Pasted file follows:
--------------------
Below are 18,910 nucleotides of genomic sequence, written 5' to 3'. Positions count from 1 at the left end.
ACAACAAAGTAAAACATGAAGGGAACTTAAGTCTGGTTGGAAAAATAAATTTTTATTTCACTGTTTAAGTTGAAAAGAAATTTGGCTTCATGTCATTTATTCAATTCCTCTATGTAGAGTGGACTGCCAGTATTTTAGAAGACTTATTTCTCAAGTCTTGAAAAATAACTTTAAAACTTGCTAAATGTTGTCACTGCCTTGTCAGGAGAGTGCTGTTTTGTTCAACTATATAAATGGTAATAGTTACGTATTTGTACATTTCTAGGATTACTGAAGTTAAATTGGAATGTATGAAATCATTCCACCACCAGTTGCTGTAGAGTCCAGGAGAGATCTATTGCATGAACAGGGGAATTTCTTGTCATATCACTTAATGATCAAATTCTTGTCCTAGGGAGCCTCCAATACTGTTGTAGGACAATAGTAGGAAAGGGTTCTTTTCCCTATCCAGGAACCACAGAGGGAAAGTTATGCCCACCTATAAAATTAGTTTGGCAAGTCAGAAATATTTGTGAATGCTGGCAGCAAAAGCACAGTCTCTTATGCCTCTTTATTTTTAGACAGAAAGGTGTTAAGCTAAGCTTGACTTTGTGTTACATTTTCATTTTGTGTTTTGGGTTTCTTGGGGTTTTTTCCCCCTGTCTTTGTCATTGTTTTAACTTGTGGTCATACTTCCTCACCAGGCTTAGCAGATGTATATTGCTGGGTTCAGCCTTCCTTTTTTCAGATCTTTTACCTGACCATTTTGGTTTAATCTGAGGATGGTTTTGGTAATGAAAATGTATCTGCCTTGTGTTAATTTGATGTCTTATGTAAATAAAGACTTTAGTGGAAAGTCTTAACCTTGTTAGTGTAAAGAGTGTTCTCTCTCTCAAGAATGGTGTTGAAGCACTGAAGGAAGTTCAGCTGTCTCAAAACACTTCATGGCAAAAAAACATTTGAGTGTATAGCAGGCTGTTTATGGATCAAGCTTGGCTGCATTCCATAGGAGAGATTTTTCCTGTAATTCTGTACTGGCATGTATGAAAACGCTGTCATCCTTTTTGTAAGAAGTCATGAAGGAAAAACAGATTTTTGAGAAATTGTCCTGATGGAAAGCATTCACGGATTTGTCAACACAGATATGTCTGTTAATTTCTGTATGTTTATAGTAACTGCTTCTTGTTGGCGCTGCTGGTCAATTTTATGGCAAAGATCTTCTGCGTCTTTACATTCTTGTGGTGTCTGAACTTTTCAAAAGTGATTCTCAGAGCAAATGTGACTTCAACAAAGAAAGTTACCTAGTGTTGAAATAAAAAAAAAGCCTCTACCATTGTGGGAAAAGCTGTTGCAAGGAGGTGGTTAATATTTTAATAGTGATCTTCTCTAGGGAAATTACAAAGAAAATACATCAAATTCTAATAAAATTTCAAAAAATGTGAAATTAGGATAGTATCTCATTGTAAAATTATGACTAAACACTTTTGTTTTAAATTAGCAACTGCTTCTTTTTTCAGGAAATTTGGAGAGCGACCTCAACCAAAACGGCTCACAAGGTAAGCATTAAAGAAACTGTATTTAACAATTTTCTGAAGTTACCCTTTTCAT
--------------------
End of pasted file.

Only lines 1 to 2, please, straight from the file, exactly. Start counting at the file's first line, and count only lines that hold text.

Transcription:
Below are 18,910 nucleotides of genomic sequence, written 5' to 3'. Positions count from 1 at the left end.
ACAACAAAGTAAAACATGAAGGGAACTTAAGTCTGGTTGGAAAAATAAATTTTTATTTCACTGTTTAAGTTGAAAAGAAATTTGGCTTCATGTCATTTATTCAATTCCTCTATGTAGAGTGGACTGCCAGTATTTTAGAAGACTTATTTCTCAAGTCTTGAAAAATAACTTTAAAACTTGCTAAATGTTGTCACTGCCTTGTCAGGAGAGTGCTGTTTTGTTCAACTATATAAATGGTAATAGTTACGTATTTGTACATTTCTAGGATTACTGAAGTTAAATTGGAATGTATGAAATCATTCCACCACCAGTTGCTGTAGAGTCCAGGAGAGATCTATTGCATGAACAGGGGAATTTCTTGTCATATCACTTAATGATCAAATTCTTGTCCTAGGGAGCCTCCAATACTGTTGTAGGACAATAGTAGGAAAGGGTTCTTTTCCCTATCCAGGAACCACAGAGGGAAAGTTATGCCCACCTATAAAATTAGTTTGGCAAGTCAGAAATATTTGTGAATGCTGGCAGCAAAAGCACAGTCTCTTATGCCTCTTTATTTTTAGACAGAAAGGTGTTAAGCTAAGCTTGACTTTGTGTTACATTTTCATTTTGTGTTTTGGGTTTCTTGGGGTTTTTTCCCCCTGTCTTTGTCATTGTTTTAACTTGTGGTCATACTTCCTCACCAGGCTTAGCAGATGTATATTGCTGGGTTCAGCCTTCCTTTTTTCAGATCTTTTACCTGACCATTTTGGTTTAATCTGAGGATGGTTTTGGTAATGAAAATGTATCTGCCTTGTGTTAATTTGATGTCTTATGTAAATAAAGACTTTAGTGGAAAGTCTTAACCTTGTTAGTGTAAAGAGTGTTCTCTCTCTCAAGAATGGTGTTGAAGCACTGAAGGAAGTTCAGCTGTCTCAAAACACTTCATGGCAAAAAAACATTTGAGTGTATAGCAGGCTGTTTATGGATCAAGCTTGGCTGCATTCCATAGGAGAGATTTTTCCTGTAATTCTGTACTGGCATGTATGAAAACGCTGTCATCCTTTTTGTAAGAAGTCATGAAGGAAAAACAGATTTTTGAGAAATTGTCCTGATGGAAAGCATTCACGGATTTGTCAACACAGATATGTCTGTTAATTTCTGTATGTTTATAGTAACTGCTTCTTGTTGGCGCTGCTGGTCAATTTTATGGCAAAGATCTTCTGCGTCTTTACATTCTTGTGGTGTCTGAACTTTTCAAAAGTGATTCTCAGAGCAAATGTGACTTCAACAAAGAAAGTTACCTAGTGTTGAAATAAAAAAAAAGCCTCTACCATTGTGGGAAAAGCTGTTGCAAGGAGGTGGTTAATATTTTAATAGTGATCTTCTCTAGGGAAATTACAAAGAAAATACATCAAATTCTAATAAAATTTCAAAAAATGTGAAATTAGGATAGTATCTCATTGTAAAATTATGACTAAACACTTTTGTTTTAAATTAGCAACTGCTTCTTTTTTCAGGAAATTTGGAGAGCGACCTCAACCAAAACGGCTCACAAGGTAAGCATTAAAGAAACTGTATTTAACAATTTTCTGAAGTTACCCTTTTCAT